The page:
One point the guys are making that is to me the #1 issue in maintaining bait quality - not overloading your bait capacity. I put a max of 2 scoops of fin bait in my 65g PE tank and usually much less. And never more than 1 scoop in my 40g transom tank which, due to inferior shape and flow, does not maintain bait anywhere near as well as either an OS or PE tank does. Not overloading plus using your tank fill time as a check for proper flow are the 2 big factors assuming you have a decent tank.
 

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I have the 65 oval offshore and I couldn't be happier. I considered the split tank but decided against it because of the same delema your having ie size. I personally keep fin bait and squid in my oval and as long as I don't over fill it I have no real issues.

Once you go to the 90 you have to consider the extra weight as well, not sure what boat you have but mine is a 28 Baha cruiser. Another thought is how many times do you really have multipule baits available? Considering mackrel and any other fin bait are fine in one tank you really are only talking about the time when squid is available no?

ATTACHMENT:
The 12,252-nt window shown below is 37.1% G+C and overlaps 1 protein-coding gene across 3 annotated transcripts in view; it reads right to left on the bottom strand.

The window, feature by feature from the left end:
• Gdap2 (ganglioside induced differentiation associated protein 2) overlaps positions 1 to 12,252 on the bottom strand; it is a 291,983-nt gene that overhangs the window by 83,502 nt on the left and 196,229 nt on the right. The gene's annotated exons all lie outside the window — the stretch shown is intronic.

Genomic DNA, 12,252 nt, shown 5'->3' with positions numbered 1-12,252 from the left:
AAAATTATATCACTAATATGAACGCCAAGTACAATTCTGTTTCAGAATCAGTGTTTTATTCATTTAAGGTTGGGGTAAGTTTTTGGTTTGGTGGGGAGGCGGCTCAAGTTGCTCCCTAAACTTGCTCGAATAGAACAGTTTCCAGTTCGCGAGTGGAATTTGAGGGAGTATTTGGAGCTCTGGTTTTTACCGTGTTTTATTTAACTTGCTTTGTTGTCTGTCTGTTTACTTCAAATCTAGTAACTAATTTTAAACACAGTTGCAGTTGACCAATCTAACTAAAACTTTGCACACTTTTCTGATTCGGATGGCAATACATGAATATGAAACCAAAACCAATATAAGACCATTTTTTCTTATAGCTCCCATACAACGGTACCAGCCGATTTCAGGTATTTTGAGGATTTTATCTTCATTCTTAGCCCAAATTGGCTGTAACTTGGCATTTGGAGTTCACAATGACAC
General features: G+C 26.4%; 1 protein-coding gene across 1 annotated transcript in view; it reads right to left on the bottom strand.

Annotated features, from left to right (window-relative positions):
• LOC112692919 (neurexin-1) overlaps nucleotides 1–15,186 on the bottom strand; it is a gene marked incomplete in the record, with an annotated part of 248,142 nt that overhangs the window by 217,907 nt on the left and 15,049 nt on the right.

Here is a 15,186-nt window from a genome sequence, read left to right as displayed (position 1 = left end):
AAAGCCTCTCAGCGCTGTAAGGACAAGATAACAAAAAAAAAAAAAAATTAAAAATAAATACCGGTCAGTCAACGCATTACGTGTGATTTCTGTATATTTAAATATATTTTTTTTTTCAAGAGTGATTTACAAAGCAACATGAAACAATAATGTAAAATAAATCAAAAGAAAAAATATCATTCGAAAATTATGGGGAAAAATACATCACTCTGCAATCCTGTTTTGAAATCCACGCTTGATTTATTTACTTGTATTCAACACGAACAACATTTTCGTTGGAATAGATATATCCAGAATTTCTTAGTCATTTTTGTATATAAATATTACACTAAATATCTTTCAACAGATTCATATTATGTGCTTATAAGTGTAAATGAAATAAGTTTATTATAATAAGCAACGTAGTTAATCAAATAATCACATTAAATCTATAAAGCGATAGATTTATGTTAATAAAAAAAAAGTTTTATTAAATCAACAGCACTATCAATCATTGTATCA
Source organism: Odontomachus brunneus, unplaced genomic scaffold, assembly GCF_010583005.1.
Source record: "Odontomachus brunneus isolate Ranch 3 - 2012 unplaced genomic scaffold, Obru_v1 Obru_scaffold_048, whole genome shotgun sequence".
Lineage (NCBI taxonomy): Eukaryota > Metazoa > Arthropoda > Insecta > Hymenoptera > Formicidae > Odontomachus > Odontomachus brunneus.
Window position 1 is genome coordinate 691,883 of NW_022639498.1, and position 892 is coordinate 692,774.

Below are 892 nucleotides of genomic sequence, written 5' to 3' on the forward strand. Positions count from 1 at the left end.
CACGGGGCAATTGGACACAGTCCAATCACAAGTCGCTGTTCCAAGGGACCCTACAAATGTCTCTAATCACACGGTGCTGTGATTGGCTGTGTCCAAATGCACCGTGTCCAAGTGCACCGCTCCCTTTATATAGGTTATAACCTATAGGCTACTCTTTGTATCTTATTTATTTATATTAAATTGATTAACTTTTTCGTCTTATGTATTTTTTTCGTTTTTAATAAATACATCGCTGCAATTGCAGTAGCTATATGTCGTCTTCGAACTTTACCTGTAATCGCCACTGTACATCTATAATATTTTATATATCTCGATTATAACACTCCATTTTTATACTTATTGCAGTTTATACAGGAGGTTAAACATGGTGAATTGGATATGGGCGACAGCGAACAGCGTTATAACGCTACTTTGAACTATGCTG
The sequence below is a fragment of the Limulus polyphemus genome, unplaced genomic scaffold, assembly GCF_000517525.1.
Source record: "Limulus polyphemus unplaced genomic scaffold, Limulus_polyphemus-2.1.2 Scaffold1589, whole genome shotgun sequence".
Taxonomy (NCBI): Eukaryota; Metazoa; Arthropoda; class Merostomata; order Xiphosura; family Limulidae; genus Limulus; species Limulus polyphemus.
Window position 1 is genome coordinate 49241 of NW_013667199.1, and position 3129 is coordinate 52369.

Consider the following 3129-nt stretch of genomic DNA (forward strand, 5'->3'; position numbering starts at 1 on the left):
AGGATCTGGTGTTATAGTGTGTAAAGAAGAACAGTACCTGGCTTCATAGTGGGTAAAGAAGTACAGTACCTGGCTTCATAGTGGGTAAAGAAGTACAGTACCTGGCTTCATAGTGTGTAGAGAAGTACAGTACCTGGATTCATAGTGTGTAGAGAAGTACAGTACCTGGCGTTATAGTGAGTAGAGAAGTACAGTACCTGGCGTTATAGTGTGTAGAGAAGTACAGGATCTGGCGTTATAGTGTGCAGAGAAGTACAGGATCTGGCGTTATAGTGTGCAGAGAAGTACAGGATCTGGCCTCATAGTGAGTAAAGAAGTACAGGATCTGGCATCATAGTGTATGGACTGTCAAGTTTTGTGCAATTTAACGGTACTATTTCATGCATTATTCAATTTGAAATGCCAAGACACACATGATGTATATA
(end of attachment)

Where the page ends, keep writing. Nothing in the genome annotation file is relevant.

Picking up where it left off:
Brad
 

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well, sometimes squid is not available locally, and its a hit or miss at catalina, so I usually run two seperate bait tanks just in case. If I get the fin bait in two, I move it to one tank if I can get the sqirts at the island.

I can use the fin bait for chum, or some times when the squid is rare they don't dish out massive scoops, thus I have the fin bait to fall back on when the squid is gone.

As long as you have good water flow (7 minute fill time, with the drain on top((there are tanks on new boats that have a drain pipe with holes all the way down, not sure why???))))) squid will stay alive in any tank you have. So the only real issue is keeping fin bait alive.

The only other senerio that affects me is I like to keep my macs seperate from smaller fin bait over the summer when squid is not available, so I like 2 tanks for that. Macs caught at the barge for one tank and the smaller fin bait for the 2nd tank.

Much of the time at the island I am just staging bait in my two tanks, and fish a 13 whaler with its own tank. I move the bait back at the end of the day so the whaler battery is not being drained.

I used to run 1100 rules for these tanks, but I switched to a 1500 and noticed that last time at the island I did not loose one squid in 3 days from a tank death. Thus, my waterflow for the squid was 6-7 minutes instead of 7-10 minutes. What sucks is the 1500 draws 5 amps per the box (my meter says it is taking 6 amps) vs what is the 1100, maybe 3 amps?

Good Luck in your decision.